SOUTH BRUNSWICK – More than 600 Muslim student-athletes from New York, New Jersey, Connecticut and Pennsylvania will play and pray at Saturday’s 2007 Islamic Games.

Held at Crossroads South Middle School, the event will feature competitions in basketball, soccer, volleyball, cricket and various track and field events, with about 30 different Muslim parochial schools and organizations taking part from around the region. The large number of participating athletes might be explained by what the event’s organizers say is a general lack of athletic programs for Muslim schools around the area. In fact, this observation became the basis for the Islamic Game’s founding by Salaudeen Nausrudeen when he was still in high school.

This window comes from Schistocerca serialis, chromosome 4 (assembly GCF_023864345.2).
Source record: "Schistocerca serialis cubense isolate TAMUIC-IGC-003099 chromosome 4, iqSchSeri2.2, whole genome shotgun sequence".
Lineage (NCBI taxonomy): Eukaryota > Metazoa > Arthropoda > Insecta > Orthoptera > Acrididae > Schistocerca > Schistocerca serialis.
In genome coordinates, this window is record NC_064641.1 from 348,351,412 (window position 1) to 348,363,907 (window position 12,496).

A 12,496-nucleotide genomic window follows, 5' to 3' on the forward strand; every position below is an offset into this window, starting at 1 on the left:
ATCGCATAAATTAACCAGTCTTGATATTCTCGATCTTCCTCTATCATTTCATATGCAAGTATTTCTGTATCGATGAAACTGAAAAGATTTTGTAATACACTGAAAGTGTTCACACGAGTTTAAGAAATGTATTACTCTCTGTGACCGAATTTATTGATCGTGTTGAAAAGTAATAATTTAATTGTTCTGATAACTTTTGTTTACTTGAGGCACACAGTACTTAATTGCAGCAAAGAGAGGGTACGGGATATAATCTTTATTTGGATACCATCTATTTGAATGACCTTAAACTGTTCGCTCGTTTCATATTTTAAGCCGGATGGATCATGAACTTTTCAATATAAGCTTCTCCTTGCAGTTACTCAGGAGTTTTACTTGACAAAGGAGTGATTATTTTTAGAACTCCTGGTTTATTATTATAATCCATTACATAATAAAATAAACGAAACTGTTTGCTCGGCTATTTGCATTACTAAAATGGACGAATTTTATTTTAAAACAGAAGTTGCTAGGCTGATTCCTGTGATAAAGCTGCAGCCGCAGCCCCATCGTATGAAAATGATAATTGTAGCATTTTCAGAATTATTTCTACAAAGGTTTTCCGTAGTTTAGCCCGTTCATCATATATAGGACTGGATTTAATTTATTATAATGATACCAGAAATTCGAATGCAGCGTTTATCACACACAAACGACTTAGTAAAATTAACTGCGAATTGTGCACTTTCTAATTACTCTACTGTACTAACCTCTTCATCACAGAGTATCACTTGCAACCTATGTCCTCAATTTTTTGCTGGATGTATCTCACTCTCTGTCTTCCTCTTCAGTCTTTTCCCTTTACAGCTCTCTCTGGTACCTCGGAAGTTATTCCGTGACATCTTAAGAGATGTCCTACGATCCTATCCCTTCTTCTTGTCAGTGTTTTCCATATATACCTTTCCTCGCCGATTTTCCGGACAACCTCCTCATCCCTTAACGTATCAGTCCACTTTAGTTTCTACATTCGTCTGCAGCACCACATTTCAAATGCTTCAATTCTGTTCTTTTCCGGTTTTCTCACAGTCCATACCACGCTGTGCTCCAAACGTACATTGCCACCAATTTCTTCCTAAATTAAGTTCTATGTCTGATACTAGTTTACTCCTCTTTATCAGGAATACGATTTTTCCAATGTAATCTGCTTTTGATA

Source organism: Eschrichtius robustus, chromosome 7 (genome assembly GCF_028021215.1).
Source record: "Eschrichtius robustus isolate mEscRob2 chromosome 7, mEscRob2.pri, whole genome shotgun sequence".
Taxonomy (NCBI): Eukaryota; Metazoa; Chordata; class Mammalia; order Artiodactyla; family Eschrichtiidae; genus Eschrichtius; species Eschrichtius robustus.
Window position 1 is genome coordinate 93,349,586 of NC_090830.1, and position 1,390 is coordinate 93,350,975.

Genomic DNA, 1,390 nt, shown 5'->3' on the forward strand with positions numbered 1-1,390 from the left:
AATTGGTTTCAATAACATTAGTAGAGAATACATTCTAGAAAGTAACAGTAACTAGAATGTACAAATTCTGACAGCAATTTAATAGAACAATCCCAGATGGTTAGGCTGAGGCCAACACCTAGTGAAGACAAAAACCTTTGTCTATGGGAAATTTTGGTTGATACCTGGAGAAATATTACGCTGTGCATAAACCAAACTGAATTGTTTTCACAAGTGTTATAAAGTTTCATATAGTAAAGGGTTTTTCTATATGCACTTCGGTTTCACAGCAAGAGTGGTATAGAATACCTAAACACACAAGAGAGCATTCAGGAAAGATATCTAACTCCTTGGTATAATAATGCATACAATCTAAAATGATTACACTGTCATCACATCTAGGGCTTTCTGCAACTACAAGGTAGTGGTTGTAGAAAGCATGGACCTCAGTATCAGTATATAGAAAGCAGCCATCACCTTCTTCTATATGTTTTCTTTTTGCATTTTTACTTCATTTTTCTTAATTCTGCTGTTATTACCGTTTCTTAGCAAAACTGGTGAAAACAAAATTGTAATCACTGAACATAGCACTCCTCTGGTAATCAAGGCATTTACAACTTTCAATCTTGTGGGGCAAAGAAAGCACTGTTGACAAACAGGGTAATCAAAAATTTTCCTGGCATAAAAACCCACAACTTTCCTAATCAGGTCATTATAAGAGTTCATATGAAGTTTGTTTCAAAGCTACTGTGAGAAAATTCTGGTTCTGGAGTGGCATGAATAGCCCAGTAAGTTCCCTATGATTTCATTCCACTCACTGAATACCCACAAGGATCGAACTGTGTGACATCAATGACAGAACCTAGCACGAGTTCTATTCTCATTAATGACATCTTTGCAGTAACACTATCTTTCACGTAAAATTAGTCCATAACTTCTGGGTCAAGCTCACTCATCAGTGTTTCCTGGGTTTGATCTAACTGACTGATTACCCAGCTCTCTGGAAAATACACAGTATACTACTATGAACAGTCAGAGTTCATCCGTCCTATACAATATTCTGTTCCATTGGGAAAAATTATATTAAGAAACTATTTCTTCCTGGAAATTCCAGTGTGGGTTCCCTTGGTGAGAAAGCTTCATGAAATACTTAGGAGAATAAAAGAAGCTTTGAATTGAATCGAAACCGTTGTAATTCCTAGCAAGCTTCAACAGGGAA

“Muslim schools, numbering almost 40 in New Jersey, [often] do not have sports or athletic programs, which is why we are doing it in May and not deep into the summer because a lot of Muslim schools can participate and be part of the action,” said Nausrudeen.

Muslim students who want to take part in sports will sometimes join up with local youth leagues, but for the more devout among them, this can sometimes be a problematic proposition. The requirement that believers pray five times a day, the need for separate Halal foods, as well as certain dress and behavioral codes can isolate a Muslim athlete from his or her peers both physically and socially. Nausrudeen, who professed a lifelong interest in sports, felt this was regrettable given his feeling of the positive impact sports can have on young people.


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